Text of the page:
Call for Bush-Cheney probe

George W. Bush and Vice President Richard Cheney faced sharp new questions about their role in Enron-style corporate fraud as the stock market continued to plummet and WorldCom went belly-up July 22, the largest corporate bankruptcy in history. In just the past two weeks the markets have lost $1.5 trillion. Publicly traded stocks have lost $7 trillion in value since stock prices peaked two years ago.

The AFL-CIO responded to the spreading corporate scandals by calling for a demonstration in New Britain, Conn., July 29 to protest Stanley Works “infamous” plan to move its corporate headquarters to an offshore tax haven. AFL-CIO President John Sweeney and International Association of Machinists President Thomas Buffenbarger will speak at the rally. The Machinists represent the Stanley Works employees who manufacture quality hand tools.

The next day, Sweeney will speak on Wall Street on the theme, “No More Business as Usual! Restore corporate accountability on Wall Street!” Sweeney will be joined by former WorldCom, Enron and Arthur Andersen workers who have lost their jobs, health care and pensions in the bankruptcy of these firms. A media advisory announcing the protest reported that the rally “is part of the AFL-CIO’s national campaign … to hold CEOs and corporations accountable, eliminate conflicts of interest among accountants and financial analysts, abolish stock options for corporate leaders, secure retirement security of all workers and demand meaningful pension reform.”

Worker retirement funds represent over 20 percent of stock ownership, the advisory reported, “and losses over the past year have been estimated at $800 billion.”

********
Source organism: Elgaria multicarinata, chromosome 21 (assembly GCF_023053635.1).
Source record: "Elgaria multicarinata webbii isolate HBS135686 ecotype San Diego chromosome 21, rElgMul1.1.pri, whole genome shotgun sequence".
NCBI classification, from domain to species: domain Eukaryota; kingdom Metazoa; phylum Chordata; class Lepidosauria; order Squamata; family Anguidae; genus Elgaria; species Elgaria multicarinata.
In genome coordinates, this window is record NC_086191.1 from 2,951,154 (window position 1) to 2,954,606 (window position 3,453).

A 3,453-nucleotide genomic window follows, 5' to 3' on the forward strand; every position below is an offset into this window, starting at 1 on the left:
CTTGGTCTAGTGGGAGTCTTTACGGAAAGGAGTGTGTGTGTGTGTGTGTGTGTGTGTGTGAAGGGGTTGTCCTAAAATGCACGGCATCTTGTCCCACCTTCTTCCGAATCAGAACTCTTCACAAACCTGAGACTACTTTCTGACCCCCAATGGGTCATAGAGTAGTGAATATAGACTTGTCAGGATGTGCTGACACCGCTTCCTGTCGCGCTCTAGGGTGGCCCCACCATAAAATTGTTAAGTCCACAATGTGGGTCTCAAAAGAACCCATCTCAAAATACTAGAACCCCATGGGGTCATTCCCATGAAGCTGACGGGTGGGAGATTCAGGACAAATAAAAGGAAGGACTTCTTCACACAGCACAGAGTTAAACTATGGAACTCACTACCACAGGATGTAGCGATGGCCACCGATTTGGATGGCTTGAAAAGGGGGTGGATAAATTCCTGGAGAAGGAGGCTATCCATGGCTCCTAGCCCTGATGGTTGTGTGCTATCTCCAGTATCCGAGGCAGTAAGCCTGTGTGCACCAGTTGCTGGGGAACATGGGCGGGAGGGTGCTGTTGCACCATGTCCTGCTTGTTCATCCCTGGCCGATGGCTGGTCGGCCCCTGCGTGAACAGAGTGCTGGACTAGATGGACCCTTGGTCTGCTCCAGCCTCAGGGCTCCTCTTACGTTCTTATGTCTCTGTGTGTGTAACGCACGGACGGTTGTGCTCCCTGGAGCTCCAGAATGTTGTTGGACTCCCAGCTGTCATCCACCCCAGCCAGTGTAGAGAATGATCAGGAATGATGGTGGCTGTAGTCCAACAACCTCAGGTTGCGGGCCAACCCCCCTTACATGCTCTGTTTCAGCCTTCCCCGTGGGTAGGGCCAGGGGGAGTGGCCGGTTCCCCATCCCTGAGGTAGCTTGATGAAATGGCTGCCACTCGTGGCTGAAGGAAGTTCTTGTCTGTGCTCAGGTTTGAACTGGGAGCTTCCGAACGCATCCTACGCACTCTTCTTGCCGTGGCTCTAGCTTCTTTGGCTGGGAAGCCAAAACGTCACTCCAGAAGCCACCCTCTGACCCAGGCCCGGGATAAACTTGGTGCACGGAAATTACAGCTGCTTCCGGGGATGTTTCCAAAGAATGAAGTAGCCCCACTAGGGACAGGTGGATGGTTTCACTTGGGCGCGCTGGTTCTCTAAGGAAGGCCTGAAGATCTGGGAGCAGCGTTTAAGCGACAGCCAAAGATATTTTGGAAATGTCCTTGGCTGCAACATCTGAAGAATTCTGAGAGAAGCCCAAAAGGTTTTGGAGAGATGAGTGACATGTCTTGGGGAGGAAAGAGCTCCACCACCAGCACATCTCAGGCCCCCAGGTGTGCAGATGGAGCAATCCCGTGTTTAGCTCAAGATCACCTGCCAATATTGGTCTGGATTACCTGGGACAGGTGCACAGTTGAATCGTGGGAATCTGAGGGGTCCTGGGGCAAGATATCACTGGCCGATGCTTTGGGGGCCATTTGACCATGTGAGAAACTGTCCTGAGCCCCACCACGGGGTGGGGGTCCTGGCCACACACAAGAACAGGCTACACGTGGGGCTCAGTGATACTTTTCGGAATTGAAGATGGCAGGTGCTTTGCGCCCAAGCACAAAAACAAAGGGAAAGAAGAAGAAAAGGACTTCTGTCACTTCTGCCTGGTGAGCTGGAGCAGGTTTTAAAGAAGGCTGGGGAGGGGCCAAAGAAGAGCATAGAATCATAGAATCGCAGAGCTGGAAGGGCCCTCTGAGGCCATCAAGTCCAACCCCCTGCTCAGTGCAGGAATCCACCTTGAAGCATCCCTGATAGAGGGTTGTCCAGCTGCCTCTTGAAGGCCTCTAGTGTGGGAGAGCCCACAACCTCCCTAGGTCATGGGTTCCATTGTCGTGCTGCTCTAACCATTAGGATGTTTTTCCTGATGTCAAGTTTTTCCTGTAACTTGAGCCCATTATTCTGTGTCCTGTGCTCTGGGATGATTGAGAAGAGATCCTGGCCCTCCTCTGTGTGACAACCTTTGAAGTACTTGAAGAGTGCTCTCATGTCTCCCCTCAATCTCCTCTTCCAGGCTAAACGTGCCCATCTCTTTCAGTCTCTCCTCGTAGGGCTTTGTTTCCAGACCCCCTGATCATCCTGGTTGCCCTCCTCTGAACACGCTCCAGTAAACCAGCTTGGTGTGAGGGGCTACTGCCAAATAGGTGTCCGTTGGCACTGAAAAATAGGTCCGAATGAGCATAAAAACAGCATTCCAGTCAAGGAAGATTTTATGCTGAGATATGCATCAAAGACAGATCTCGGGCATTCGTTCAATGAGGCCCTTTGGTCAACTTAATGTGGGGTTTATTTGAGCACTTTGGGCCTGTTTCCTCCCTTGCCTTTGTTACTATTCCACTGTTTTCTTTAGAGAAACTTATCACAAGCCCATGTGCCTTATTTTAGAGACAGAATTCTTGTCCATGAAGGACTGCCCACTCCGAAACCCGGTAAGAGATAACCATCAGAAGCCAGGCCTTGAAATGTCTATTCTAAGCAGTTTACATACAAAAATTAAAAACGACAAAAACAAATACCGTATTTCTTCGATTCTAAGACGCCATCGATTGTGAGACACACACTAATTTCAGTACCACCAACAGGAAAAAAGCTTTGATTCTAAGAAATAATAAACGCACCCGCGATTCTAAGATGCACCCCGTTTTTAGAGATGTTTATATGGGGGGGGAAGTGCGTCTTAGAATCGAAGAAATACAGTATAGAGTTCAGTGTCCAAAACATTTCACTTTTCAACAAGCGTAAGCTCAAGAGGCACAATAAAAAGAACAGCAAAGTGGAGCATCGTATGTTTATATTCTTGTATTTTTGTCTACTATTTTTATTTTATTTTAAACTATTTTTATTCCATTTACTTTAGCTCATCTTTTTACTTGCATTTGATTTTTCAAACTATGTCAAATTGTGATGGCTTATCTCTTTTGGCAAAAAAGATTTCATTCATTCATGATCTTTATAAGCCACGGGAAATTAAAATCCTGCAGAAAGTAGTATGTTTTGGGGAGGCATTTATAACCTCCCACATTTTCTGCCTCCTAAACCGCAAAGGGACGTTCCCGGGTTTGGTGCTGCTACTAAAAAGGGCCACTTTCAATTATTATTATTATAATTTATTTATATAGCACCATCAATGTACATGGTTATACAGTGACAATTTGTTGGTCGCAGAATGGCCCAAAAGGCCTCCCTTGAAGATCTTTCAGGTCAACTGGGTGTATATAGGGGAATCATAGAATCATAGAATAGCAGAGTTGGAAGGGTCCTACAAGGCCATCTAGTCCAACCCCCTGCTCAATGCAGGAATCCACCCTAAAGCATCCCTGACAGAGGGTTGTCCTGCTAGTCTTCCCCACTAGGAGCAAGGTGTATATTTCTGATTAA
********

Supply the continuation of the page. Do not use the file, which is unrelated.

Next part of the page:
Rep. John Conyers (D-Mich.), speaking at the Rainbow/PUSH Coalition annual conference in Chicago called for the appointment of an independent counsel to investigate charges that Bush engaged in “insider trading.” In 1991, Bush sold 212,000 shares of Harken Energy Corp. for $878,000 in profits just before the oil company announced $22 million in losses. Bush, a director of Harken and a member of its audit committee, has admitted he received an inside tipoff that the company was about to announce heavy losses.

Similarly, Cheney is under investigation for his role as CEO of Halliburton, the Texas-based oil equipment firm. (See story page 12)

Conyers’ proposal for a special prosecutor was the topic of the July 22 edition of CNN’s “Crossfire.” Julian Epstein, minority counsel of the House Judiciary Committee, said an investigation is needed of Bush and Cheney. “Every time they open their mouths, the stock market tanks,” said Epstein, a veteran member of Conyers’ staff. “Why is that? Part of the reason is that they have become the poster children for the corporate malfeasance that’s been occurring. Both of them presided over corporations that used Enron-style accounting.”

The Economic Policy Institute (EPI) and the National Employment Law Project debunked Bush claims that the economy is rebounding. The two groups released a report titled “Time to Fix the Federal Extended Benefit Program.” As of June, 1.67 million workers have been unemployed more than the 26 weeks and even the minority of jobless workers who receive unemployment insurance are now exhausting their benefits, the report charged.

Matthew Walters, an EPI spokesman told the World that after the 1991 recession, “We had a jobless recovery. The current ‘recovery’ is following that pattern.” Long-term unemployment, he said, proves that workers who are laid off these days “are finding it increasingly difficult to find new jobs. Companies are downsizing. They are not hiring people back. The jobs are permanently eliminated.”

Congress he said, must further extend Unemployment Insurance (UI) benefits for workers who are exhausting extended benefits and must lower the threshold to permit more jobless workers to qualify for UI. “This is a huge issue in this year’s election,” he said. “Millions of workers and their families are affected by the loss of these benefits.”

Dan Kaufman, press spokesman for the American Federation of State, County and Municipal Employees (AFSCME) said his union is fighting to protect pension funds hard hit by corporate bankruptcies. The best solution, he said, would be a federal law requiring disclosure and worker representation on pension funds.

In Florida, the State Employees Pension Fund, which covers thousands of AFSCME retirees, “continued to buy Enron stock even after the company was beginning to collapse,” Kaufman said. “Gov. Jeb Bush was one of the trustees and pushed for the purchase of Enron stock.”

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